Climate connected with health issues

Pollen is really starting to make some headway here in the Valley. It's one of the health impacts President Obama is taking action against.

He's doing so first by declaring April 6-12 National Public Health Week.

"If the expert predictions are correct, the climate change would have a significant impact on allergies and asthma," said Shashi Kumar, MD. 

Those are just two impacts President Obama wants to protect Americans against. The President outlined the impacts in a detailed report that says researching climate data could alleviate health problems like allergies that many of us are dealing with right now.

Physicians and researchers are able to connect warmer temperatures to increasing allergy patients for a longer period of time for both indoor and outdoor allergens. 

"So as the temperatures rise and the carbon dioxide levels rise, then the trees and plants will start pollinating early, and they pollinate heavily, and the season lasts longer," said Kumar.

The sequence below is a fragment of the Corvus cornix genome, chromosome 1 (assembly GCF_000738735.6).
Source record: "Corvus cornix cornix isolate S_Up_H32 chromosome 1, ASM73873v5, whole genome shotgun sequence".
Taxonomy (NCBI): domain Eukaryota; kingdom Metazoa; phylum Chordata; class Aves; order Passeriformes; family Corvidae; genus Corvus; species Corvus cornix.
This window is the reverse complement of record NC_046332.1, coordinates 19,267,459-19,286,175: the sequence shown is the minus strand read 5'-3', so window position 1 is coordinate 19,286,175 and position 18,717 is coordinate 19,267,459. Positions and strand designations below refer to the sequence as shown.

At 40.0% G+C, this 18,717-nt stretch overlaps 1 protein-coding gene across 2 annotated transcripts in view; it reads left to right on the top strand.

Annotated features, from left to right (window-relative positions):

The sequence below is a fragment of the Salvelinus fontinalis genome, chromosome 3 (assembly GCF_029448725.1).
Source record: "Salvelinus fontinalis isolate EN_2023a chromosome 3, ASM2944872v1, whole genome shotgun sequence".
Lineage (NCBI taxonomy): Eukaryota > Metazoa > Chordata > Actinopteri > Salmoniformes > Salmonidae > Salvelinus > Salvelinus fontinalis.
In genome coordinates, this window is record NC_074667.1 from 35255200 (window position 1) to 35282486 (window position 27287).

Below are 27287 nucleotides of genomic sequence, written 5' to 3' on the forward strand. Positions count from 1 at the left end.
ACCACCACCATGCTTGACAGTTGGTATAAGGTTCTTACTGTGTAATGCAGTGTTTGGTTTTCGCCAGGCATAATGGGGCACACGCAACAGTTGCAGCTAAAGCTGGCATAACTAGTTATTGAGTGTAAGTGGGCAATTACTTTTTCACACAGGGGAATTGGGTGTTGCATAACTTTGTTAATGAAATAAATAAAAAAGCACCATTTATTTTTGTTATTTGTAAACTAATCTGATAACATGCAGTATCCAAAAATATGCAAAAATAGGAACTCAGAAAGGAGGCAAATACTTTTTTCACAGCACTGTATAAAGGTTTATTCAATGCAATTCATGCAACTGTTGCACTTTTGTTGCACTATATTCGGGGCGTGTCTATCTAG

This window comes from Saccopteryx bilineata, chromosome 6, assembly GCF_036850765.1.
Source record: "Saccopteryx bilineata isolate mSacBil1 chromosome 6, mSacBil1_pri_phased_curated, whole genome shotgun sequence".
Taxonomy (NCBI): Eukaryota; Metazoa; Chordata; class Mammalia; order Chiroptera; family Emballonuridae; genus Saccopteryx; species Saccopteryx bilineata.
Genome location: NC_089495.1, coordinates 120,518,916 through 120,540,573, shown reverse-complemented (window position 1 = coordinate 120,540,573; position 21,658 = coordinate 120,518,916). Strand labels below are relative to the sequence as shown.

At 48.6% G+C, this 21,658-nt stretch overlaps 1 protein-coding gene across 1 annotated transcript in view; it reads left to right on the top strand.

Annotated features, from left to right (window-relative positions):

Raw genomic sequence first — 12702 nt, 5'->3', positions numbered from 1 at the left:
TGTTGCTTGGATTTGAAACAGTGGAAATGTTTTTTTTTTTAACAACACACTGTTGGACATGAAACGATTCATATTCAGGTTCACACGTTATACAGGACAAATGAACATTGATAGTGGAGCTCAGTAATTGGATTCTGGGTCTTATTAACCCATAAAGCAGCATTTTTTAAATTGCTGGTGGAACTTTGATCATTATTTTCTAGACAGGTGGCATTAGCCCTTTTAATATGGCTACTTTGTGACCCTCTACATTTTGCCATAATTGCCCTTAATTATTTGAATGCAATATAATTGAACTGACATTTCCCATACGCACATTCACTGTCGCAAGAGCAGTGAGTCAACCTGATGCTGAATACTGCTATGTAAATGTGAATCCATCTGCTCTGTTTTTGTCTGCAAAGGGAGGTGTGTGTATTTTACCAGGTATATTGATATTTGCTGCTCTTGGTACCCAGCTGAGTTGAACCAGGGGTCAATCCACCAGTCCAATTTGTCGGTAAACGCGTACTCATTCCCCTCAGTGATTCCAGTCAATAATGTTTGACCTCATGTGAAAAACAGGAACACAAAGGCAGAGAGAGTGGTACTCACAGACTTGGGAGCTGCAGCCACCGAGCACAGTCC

University of Alabama at Birmingham School of Public Health is part of the President's plan. It's one of 30 institutions committed to incorporating climate change into its program.

"Environmental health is a core discipline of public health education, training, and research," said UAB Dean's Office School of Public Health. "By increasing the visibility of environmental needs, public attention becomes focused in ways that can ultimately improve the public's health."

"Again this is something that is predicted that by 2040, the pollen count may be twice as high." said Kumar. 

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